Two weeks ago, Google announced Anthos – an enterprise hybrid and multi-cloud platform – to great fanfare. Powered by Kubernetes, Anthos aims to make it easier to run cloud-based apps in any cloud and on-premises. To do this, Anthos enhanced the capabilities of its service mesh to extend beyond a single GKE cluster to span on-premises and multiple clouds – while also managing all of these services from a single pane of glass.
It looks to me like Google is pushing GKE everywhere – RESTful microservices spanning hybrid and multi-cloud. I think it’s a great strategy because it means developers won’t have to write apps multiple times to run in different clouds.
Up to now, distributing applications across hybrid and multi-cloud environments meant having to deal with different runtime systems. Each application deployment means you have to build and test your applications several times. Once the applications are deployed, how do you manage them across all these environments each with their own tools and operational procedures? Needless to say, it’s COMPLEX.
Anthos solves this complexity problem by providing a federated cluster of GKE Kubernetes clusters that use an Istio/Envoy-based service mesh – a web-friendly, REST-based interface for connecting various components of applications deployed across the datacenter, GCP, and other clouds.
Service mesh has existed for some time in Kubernetes, but with Anthos Google is providing some new capabilities and functionality via Traffic Director. Traffic Director is a managed service that routes between microservices and can route between clouds. It uses Istio Pilots and Envoy load-balancers across the distributed GKE deployments to allow the service mesh to span multiple cloud environments and route traffic around microservice outages in any specific location or cloud.
For example, consider a scenario where you have a microservice application running in the US West region and you have a cache outage. The Traffic Director will route any requests to the cache in the US East region and the replies will come from the live cache. Now let’s say the database within that microservice goes down. Now the Traffic Director must route data requests to its alternate database microservice which is in the US East Region. This means the data is not in one place and may need to be replicated across geographies, on-premises and clouds.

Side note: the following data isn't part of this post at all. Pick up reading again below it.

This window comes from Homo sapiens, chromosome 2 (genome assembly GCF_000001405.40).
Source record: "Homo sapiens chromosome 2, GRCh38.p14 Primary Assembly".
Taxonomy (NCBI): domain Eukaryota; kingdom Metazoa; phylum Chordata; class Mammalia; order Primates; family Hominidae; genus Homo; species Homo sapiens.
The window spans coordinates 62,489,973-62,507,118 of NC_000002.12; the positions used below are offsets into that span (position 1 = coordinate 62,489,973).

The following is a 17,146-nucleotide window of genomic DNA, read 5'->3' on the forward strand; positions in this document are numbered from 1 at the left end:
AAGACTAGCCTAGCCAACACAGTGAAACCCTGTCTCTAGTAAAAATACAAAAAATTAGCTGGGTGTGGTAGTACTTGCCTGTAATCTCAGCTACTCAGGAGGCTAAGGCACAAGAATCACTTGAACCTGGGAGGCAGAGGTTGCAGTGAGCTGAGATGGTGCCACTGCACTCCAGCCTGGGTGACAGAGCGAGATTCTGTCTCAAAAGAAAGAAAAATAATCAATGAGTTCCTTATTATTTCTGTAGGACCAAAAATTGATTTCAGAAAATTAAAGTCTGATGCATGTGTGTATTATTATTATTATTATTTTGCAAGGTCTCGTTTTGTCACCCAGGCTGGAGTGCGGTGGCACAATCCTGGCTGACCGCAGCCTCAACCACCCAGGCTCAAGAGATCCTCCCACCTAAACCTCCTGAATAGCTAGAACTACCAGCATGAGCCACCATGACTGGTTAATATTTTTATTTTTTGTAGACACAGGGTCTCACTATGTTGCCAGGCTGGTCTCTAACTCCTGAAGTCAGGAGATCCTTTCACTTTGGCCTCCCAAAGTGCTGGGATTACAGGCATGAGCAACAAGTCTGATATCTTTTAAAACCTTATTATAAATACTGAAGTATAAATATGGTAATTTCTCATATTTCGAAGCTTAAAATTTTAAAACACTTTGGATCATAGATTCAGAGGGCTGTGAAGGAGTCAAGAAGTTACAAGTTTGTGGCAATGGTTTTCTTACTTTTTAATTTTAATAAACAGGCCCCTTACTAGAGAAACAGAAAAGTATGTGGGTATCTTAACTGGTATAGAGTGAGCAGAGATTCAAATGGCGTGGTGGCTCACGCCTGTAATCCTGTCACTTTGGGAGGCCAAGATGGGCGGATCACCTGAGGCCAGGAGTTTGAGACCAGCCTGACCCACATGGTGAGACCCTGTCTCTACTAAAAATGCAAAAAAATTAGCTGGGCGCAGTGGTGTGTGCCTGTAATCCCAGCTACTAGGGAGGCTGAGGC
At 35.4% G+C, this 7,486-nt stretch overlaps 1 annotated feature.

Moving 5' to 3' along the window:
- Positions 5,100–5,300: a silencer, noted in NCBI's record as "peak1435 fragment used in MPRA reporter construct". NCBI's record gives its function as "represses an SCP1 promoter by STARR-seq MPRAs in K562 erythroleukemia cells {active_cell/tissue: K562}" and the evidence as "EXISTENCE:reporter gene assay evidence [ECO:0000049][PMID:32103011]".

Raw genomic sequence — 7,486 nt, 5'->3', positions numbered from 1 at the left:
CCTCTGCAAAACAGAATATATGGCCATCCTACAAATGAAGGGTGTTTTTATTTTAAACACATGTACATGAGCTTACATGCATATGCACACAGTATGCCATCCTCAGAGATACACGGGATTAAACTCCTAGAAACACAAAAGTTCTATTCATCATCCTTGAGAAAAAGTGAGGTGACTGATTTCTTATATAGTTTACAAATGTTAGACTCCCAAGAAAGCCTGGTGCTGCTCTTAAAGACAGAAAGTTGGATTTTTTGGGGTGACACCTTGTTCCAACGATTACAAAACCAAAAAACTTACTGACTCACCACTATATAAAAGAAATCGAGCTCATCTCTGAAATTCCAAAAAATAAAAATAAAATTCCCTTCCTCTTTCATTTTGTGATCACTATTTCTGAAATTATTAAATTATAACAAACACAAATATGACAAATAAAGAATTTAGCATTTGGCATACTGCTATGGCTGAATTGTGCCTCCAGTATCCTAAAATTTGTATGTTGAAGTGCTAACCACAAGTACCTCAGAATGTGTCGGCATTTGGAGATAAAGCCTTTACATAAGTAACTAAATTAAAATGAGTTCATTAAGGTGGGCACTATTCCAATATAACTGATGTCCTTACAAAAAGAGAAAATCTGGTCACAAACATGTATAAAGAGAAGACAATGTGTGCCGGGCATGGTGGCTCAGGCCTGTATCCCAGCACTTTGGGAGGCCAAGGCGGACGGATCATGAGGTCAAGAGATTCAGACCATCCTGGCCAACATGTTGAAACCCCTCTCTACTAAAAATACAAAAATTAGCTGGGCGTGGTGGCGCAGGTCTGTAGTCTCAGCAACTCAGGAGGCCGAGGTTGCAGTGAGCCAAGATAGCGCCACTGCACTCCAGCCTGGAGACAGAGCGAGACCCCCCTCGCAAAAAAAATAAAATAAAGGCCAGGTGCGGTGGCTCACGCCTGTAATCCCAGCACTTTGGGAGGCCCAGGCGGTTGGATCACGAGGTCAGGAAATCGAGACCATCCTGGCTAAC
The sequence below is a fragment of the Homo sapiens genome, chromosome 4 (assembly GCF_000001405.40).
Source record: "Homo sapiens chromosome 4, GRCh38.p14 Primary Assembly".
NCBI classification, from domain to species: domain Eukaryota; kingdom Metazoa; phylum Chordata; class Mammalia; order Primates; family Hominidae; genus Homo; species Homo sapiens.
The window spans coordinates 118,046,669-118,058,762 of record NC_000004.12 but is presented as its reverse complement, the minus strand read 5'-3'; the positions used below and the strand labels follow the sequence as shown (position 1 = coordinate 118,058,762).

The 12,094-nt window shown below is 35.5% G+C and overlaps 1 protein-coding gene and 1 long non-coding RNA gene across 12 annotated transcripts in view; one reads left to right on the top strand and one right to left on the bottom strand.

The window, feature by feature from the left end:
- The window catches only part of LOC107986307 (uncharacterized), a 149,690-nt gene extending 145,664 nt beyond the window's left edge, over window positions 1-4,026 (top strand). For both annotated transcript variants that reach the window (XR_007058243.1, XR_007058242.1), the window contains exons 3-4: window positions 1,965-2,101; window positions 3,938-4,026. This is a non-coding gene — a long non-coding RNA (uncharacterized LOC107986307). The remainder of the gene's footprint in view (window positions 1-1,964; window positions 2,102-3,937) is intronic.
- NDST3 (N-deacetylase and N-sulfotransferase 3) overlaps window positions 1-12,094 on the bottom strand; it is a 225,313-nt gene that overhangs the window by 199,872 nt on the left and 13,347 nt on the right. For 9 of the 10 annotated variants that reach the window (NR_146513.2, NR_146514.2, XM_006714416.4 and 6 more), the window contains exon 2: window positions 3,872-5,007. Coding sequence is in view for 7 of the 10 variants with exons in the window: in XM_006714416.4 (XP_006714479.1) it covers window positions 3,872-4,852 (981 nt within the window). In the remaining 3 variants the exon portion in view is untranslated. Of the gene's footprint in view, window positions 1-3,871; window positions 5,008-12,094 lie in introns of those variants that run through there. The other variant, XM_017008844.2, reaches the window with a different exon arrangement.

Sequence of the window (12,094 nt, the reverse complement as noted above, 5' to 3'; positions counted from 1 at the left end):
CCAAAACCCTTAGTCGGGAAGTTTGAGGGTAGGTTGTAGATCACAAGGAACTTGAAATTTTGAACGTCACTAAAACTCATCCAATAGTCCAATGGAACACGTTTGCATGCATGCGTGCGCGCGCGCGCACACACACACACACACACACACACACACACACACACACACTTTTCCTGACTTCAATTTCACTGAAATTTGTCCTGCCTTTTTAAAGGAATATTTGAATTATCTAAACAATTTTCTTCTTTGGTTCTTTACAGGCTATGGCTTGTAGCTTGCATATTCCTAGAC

But when you have real-time event-driven applications, latency and data replication become issues This is where I see the concept of an event mesh being a great companion to service mesh; an event mesh routes the real-time events with application multicast or application anycast across all interested services both locally and geographically dispersed. To further explore this relationship, see Service Mesh, Meet Event Mesh.
An event mesh is to your event-driven applications what a service mesh is to your RESTful applications: an architecture layer that enables events from one application to be dynamically routed and received by any other application, no matter where these applications are deployed (no cloud, private cloud, or public cloud). An event mesh is created and enabled by a network of interconnected event brokers and provides all the benefits of a service mesh (Discovery, Routing and Security), along with throughput, latency, and the WAN replication optimization that your event-driven applications need.
Anthos using a service mesh architecture with single pane of glass management definitely fills the need for enterprises to run Request/Reply microservices applications across hybrid and multi-clouds. And an event mesh makes the same promise for modern event-driven applications; the best part is that they work side-by-side to provide a consistent eventing infrastructure across the enterprise.
To solve this distributed problem, the event mesh must also be federated across sites and managed from a single pane of glass.